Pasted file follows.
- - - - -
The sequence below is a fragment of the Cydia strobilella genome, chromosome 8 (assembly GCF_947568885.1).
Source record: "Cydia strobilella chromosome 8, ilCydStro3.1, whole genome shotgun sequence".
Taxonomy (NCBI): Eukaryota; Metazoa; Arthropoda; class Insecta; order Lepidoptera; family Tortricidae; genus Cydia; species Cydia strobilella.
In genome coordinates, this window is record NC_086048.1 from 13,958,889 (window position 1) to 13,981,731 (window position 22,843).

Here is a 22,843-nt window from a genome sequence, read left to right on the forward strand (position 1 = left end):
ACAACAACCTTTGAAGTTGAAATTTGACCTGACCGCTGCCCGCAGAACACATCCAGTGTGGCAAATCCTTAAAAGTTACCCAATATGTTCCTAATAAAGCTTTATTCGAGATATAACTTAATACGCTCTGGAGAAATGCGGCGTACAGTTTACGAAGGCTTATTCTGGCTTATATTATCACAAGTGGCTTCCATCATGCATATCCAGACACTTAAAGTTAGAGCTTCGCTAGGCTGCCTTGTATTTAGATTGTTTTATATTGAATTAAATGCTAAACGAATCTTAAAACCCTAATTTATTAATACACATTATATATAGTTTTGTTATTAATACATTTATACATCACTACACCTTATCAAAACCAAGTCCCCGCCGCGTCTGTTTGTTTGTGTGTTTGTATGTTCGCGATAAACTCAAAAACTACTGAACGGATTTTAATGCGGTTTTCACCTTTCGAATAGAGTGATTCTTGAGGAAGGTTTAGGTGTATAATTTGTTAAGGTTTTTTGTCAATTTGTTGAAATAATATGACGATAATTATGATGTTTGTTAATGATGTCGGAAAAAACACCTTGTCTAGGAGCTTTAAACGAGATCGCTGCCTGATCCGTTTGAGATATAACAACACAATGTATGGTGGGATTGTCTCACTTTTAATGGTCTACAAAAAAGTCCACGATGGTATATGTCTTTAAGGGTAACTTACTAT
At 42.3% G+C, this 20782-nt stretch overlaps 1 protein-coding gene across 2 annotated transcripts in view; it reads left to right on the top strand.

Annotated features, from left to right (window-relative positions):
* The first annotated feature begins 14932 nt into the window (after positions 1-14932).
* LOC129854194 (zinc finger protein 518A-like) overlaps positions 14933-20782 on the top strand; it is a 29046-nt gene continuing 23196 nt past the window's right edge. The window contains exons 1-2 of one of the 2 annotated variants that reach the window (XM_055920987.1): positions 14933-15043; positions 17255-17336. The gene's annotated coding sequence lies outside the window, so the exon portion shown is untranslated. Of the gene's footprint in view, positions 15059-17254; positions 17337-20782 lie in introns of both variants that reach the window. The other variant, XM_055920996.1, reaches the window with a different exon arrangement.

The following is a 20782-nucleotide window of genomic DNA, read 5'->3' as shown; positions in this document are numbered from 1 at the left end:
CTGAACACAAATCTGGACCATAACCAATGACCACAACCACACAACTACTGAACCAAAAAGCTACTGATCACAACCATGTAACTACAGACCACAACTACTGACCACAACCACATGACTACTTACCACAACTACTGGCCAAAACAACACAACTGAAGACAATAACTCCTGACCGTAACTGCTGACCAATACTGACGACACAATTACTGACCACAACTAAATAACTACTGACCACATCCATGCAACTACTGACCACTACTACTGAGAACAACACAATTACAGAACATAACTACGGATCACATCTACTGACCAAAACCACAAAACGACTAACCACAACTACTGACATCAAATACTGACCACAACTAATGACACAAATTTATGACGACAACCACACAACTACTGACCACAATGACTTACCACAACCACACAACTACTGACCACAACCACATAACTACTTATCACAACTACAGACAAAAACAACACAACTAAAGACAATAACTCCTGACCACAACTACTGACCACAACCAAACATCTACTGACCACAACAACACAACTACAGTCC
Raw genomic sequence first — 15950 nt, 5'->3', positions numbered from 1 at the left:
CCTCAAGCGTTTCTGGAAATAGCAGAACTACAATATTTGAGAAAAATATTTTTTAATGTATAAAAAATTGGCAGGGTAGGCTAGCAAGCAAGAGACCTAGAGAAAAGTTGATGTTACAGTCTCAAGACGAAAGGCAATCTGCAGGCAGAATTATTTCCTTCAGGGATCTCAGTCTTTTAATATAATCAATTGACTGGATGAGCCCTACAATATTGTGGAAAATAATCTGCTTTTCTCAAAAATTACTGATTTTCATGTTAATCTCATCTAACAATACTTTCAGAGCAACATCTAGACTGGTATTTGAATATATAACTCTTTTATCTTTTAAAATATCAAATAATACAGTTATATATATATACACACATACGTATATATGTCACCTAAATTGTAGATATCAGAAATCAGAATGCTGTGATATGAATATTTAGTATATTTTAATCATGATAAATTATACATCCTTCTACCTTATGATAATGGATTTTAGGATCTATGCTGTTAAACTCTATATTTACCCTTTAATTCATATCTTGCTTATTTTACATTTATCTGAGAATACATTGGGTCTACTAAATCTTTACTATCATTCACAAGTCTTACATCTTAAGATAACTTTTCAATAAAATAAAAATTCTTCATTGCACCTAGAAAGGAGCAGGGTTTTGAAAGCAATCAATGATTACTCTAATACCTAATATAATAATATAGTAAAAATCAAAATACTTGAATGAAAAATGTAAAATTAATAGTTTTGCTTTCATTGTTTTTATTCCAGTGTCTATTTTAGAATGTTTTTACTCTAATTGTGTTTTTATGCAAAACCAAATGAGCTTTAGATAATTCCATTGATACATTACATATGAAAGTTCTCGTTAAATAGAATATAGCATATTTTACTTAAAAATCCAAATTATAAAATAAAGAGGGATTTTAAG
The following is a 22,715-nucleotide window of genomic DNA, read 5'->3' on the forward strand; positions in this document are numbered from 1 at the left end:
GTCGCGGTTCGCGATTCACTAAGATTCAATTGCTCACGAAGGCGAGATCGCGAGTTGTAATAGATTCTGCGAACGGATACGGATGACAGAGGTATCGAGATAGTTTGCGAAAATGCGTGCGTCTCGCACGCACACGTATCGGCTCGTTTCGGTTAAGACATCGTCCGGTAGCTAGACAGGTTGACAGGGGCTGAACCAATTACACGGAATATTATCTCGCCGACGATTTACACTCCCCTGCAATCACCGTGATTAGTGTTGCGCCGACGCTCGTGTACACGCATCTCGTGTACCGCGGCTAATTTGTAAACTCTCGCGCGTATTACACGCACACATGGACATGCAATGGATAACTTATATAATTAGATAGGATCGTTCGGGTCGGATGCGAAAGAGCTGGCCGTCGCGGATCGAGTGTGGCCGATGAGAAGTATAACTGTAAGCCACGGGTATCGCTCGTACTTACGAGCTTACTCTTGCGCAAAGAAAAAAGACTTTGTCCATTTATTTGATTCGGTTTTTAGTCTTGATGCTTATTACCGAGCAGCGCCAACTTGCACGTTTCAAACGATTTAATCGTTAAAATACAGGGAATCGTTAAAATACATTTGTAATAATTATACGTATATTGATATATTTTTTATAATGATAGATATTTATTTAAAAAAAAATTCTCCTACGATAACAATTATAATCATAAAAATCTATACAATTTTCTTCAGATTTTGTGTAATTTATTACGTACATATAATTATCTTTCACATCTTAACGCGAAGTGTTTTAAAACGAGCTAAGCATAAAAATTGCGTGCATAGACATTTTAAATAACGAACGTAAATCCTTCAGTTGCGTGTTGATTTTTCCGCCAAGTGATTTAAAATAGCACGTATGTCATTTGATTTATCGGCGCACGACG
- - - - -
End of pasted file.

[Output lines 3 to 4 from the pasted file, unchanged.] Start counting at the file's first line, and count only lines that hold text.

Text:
Taxonomy (NCBI): Eukaryota; Metazoa; Arthropoda; class Insecta; order Lepidoptera; family Tortricidae; genus Cydia; species Cydia strobilella.
In genome coordinates, this window is record NC_086048.1 from 13,958,889 (window position 1) to 13,981,731 (window position 22,843).